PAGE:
Because The Sleeping Beauty is based on a fairy tale it’s often marked down as a children’s ballet. It’s true that its pink costumes and pretty steps have a particular appeal for little girls, while its well-behaved Princess can seem out of sync with the bad-ass heroines of today’s street dance shows.
But that’s only if you haven’t seen it. A good production of The Sleeping Beauty, and, admittedly there are many that are not, beguiles and charms. Its dances are so detailed and so numerous, so sweet and gracious, that you are soon bowled over. The scale and ingenuity of the steps, from the heroine’s astonishing solo in the first act to the fairytale characters in the third, leave you wide-eyed with wonder.
A successful production needs a lot of good dancers with both technical finesse and the acting skills to sustain the make-believe of the story, without which it rapidly becomes little more than posh panto. Happily, The Royal Ballet has both. It’s production of The Sleeping Beauty is relatively new (meaning everything looks spruce and clean), although it is based on its famous 1949 version which is considered both an authentic retelling of the Russian original and a genuinely British ballet.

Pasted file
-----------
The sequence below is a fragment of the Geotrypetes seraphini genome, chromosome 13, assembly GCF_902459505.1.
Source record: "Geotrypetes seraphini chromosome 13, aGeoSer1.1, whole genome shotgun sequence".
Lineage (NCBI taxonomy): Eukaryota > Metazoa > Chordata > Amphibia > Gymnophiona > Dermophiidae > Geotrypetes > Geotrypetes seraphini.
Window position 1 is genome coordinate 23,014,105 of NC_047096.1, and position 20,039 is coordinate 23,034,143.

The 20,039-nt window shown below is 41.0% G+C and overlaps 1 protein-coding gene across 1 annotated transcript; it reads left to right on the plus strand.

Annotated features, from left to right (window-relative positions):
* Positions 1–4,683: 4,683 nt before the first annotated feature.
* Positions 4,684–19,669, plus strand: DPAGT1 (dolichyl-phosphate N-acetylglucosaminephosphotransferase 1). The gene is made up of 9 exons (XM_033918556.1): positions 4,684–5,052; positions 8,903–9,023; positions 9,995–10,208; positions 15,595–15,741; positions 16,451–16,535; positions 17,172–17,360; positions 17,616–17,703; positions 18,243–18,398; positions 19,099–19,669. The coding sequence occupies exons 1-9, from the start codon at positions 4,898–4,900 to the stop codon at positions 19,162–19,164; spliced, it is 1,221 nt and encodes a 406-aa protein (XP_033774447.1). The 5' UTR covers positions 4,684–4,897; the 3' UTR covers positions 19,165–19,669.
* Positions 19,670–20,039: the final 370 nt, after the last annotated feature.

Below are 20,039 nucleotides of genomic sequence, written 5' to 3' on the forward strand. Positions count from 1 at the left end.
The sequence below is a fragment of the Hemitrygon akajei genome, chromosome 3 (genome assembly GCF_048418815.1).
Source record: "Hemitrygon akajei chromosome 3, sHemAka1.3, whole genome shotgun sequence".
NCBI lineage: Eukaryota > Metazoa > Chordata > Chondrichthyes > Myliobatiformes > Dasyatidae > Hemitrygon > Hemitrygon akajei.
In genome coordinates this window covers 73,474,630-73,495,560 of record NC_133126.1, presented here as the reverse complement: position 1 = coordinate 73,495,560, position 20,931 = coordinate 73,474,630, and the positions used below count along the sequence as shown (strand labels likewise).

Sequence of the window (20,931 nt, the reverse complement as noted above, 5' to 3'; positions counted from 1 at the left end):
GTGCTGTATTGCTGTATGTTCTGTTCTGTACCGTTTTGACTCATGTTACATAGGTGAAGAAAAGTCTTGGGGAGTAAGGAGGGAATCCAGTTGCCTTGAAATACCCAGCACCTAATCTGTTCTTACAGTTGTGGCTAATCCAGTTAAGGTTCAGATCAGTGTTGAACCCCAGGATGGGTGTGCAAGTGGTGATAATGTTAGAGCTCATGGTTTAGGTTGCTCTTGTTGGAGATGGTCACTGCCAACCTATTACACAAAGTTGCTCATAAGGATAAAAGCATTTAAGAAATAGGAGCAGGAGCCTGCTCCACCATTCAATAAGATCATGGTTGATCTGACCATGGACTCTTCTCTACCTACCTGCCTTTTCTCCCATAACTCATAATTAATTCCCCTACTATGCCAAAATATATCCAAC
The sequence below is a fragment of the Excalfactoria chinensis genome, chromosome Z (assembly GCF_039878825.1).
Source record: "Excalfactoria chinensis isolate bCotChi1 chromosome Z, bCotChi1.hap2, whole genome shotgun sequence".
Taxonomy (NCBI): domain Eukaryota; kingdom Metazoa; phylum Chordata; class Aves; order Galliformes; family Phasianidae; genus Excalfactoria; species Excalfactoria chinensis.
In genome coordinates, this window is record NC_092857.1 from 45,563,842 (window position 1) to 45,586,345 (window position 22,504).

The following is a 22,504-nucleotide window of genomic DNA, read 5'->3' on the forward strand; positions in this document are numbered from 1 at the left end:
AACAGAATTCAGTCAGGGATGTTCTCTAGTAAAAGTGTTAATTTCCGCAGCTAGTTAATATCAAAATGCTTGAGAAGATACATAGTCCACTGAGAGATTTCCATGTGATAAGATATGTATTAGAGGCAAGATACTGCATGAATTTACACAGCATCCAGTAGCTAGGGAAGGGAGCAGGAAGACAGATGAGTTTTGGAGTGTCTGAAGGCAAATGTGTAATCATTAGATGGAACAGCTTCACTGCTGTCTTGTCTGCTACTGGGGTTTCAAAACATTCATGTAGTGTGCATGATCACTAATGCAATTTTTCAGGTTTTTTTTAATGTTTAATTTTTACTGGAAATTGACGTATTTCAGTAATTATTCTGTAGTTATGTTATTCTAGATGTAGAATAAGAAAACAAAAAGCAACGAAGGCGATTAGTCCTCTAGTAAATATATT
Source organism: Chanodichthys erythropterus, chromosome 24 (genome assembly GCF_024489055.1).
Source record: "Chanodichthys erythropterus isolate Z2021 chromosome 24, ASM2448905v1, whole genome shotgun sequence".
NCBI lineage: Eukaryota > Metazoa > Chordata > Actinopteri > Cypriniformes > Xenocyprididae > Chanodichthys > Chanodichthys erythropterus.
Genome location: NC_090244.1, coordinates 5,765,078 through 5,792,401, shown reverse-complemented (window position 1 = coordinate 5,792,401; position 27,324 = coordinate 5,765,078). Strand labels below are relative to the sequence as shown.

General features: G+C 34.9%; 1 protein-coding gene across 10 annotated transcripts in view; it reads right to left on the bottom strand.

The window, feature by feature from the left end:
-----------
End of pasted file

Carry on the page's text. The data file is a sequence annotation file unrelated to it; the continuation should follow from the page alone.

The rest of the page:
The opening night cast was Sarah Lamb as Princess Aurora and Ivan Putrov as her Prince. Lamb is a naturally restrained dancer that is perfect for the role, with Putrov’s enthusiasm sweetly winning her over. The supporting cast were equally good. Steven McRae and Laura Morera dazzled in the Blue Bird pas de deux, and Sergei Polunin confirmed his star status in the Act III pas de trois. All eyes will be on him when he makes his debut as the Prince this Saturday (7 November 2009).
Marianela Nunez was also excellent as the Lilac Fairy, a role that lesser dancers reduce to a walk-on part, while Genesia Rosato was inspired as the wicked fairy Carabosse. She is often played as a one-dimensional baddie, yet Rosato brought a sympathy to the character that made you think she’d been mistreated even if her response was disproportionate.